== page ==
It’s not just money that comes from Moscow. The organization appears to have little discretion on how to spend the funds it receives, making it essentially an instrument through which the Russian Emergencies Ministry can funnel money to its preferred list of contractors.

Former ministry employees who agreed to speak with reporters anonymously explained where the humanitarian projects originate: First, requests for help from various countries are passed to the Ministry from the presidential administration or the government.

Within the ministry, the approved missions are assigned to Emercom, an agency dedicated to international humanitarian assistance work.

The process of defining each project and drawing up its budget is performed within this agency and then approved by the finance ministry, which sends the ICDO the money.

Crucially, by this point, the list of goods to be delivered and their prices have already been determined. This leaves room for the ministry to skirt its formal procurement process, since the payments the ministry makes to the ICDO are technically donations to an intergovernmental organization.

The ICDO has no publicly available procurement policy or explanation of how it chooses its contractors.

In an interview, the ICDO’s former secretary-general, Vladimir Kuvshinov, confirmed that the contractors the organization paid for its humanitarian projects were chosen in Moscow.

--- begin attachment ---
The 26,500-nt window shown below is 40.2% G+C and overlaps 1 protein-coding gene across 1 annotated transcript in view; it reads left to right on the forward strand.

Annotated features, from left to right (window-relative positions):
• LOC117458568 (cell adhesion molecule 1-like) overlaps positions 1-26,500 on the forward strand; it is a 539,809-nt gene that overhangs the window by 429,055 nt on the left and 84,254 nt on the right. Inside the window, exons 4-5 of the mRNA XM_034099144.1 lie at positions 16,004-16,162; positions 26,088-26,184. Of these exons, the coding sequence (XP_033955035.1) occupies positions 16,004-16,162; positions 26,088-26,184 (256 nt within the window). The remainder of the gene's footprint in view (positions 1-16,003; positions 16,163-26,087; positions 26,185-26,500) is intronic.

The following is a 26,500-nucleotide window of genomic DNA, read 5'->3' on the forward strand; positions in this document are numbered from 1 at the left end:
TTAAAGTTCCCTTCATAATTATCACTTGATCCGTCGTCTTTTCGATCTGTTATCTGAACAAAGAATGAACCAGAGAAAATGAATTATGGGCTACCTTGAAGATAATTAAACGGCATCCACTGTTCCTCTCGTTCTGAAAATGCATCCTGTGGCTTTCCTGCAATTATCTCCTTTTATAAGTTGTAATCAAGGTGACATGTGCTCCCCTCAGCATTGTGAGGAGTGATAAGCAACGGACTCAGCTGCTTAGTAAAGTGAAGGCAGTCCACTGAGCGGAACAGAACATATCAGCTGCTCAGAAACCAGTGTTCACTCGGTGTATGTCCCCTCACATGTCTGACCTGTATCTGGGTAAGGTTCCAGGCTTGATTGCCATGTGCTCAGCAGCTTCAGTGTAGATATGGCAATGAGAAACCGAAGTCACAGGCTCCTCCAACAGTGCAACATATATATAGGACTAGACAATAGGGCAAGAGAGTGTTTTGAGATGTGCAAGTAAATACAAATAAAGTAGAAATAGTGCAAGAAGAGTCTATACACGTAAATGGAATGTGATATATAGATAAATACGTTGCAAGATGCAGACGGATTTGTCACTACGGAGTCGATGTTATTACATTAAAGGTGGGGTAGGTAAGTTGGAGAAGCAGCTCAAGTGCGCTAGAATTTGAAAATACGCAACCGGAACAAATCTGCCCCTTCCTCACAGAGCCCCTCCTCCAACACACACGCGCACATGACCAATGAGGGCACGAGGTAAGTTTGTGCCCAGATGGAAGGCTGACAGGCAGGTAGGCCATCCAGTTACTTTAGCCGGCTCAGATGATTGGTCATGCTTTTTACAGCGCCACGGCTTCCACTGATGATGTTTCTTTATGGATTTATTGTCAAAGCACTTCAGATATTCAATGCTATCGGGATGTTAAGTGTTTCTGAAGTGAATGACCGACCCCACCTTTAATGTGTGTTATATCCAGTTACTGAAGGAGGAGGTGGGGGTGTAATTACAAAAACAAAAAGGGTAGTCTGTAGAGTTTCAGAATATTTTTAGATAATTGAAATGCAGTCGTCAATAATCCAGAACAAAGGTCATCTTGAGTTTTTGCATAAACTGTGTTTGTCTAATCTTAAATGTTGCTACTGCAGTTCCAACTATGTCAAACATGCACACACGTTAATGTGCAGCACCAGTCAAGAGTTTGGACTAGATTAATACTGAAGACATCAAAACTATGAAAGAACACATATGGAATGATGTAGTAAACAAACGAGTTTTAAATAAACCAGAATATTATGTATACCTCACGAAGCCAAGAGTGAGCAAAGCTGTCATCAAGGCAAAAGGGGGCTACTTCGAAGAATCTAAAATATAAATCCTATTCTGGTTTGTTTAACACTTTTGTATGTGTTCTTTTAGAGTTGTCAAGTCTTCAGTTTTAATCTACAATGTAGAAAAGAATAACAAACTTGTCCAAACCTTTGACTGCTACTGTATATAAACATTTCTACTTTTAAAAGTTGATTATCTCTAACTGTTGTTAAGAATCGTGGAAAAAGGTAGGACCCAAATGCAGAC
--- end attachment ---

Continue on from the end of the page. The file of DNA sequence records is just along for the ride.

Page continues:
“We didn’t even have the possibility of controlling, checking, monitoring or doubting something,” he said. “We got documents from Russia already approved by all the authorities.”

According to Axel Dreher, the editor-in-chief of a peer-reviewed journal that covers international organizations, such a lack of transparency was, until recently, a common practice. “Most of these procedures have been in the hiding until recent years,” he wrote. He added that “most Western organizations such as the IFC [International Finance Corporation] are, however, highly transparent about procedures today.”

Yury Zaitsev, an international trade expert at RANEPA, a university in Moscow that specializes in public administration, said that governments that provide international humanitarian assistance are often pursuing the simultaneous goal of helping domestic suppliers enter foreign markets.